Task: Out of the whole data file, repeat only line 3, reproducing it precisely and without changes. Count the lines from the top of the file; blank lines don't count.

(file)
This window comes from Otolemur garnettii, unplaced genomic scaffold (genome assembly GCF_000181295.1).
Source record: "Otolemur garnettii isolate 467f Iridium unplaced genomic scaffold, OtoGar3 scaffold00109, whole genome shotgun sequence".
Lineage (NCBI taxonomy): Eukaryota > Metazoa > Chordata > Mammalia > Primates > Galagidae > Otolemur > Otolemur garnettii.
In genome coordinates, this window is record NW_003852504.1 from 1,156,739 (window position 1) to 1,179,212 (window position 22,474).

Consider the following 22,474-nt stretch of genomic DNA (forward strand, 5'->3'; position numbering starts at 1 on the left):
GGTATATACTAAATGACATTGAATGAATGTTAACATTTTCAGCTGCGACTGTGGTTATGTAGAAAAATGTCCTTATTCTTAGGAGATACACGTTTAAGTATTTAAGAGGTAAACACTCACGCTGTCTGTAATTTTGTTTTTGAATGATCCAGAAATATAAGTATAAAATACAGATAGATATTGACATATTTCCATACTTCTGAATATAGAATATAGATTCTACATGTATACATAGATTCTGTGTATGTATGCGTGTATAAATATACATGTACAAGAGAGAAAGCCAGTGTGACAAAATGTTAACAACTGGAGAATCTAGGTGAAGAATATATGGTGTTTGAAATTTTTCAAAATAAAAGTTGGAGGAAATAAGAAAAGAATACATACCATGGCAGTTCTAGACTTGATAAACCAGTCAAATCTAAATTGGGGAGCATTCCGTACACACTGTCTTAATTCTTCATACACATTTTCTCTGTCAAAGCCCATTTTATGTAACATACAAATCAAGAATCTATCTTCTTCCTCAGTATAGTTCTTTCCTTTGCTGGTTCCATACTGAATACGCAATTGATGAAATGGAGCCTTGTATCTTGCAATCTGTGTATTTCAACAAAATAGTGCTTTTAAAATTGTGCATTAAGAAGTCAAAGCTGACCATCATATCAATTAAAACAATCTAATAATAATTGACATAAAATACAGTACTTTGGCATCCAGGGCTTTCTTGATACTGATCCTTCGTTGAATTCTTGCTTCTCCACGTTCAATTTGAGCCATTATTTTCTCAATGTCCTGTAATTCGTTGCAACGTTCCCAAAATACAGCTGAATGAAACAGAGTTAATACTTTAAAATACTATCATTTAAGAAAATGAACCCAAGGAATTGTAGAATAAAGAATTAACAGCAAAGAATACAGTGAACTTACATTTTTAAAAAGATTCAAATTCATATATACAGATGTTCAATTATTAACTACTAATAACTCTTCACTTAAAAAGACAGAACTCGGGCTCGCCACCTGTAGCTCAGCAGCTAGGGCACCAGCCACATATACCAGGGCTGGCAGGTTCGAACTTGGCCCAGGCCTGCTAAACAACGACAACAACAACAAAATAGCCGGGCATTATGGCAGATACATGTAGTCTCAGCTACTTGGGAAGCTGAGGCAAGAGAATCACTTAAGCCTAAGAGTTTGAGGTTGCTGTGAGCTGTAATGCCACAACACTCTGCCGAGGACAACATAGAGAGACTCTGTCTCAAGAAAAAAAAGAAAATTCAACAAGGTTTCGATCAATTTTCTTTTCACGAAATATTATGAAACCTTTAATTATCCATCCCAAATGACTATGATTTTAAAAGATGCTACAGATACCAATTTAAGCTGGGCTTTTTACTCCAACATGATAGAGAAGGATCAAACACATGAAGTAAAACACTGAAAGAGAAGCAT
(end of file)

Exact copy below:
Lineage (NCBI taxonomy): Eukaryota > Metazoa > Chordata > Mammalia > Primates > Galagidae > Otolemur > Otolemur garnettii.